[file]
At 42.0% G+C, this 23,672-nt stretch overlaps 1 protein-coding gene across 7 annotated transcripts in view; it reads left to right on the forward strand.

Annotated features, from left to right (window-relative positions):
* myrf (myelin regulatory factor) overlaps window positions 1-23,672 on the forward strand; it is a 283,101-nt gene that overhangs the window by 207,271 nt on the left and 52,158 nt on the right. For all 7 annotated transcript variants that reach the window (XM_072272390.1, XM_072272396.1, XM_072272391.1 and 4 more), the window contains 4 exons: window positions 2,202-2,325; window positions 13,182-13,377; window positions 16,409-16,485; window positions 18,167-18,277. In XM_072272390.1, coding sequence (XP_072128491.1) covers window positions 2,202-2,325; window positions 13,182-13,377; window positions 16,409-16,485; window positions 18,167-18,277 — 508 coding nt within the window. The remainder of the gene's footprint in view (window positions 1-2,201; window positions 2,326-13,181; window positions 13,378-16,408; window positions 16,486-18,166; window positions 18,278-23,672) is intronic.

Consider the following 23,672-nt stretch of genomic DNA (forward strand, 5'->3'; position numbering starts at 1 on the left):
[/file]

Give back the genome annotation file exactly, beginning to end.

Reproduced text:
At 42.0% G+C, this 23,672-nt stretch overlaps 1 protein-coding gene across 7 annotated transcripts in view; it reads left to right on the forward strand.

Annotated features, from left to right (window-relative positions):
* myrf (myelin regulatory factor) overlaps window positions 1-23,672 on the forward strand; it is a 283,101-nt gene that overhangs the window by 207,271 nt on the left and 52,158 nt on the right. For all 7 annotated transcript variants that reach the window (XM_072272390.1, XM_072272396.1, XM_072272391.1 and 4 more), the window contains 4 exons: window positions 2,202-2,325; window positions 13,182-13,377; window positions 16,409-16,485; window positions 18,167-18,277. In XM_072272390.1, coding sequence (XP_072128491.1) covers window positions 2,202-2,325; window positions 13,182-13,377; window positions 16,409-16,485; window positions 18,167-18,277 — 508 coding nt within the window. The remainder of the gene's footprint in view (window positions 1-2,201; window positions 2,326-13,181; window positions 13,378-16,408; window positions 16,486-18,166; window positions 18,278-23,672) is intronic.

Consider the following 23,672-nt stretch of genomic DNA (forward strand, 5'->3'; position numbering starts at 1 on the left):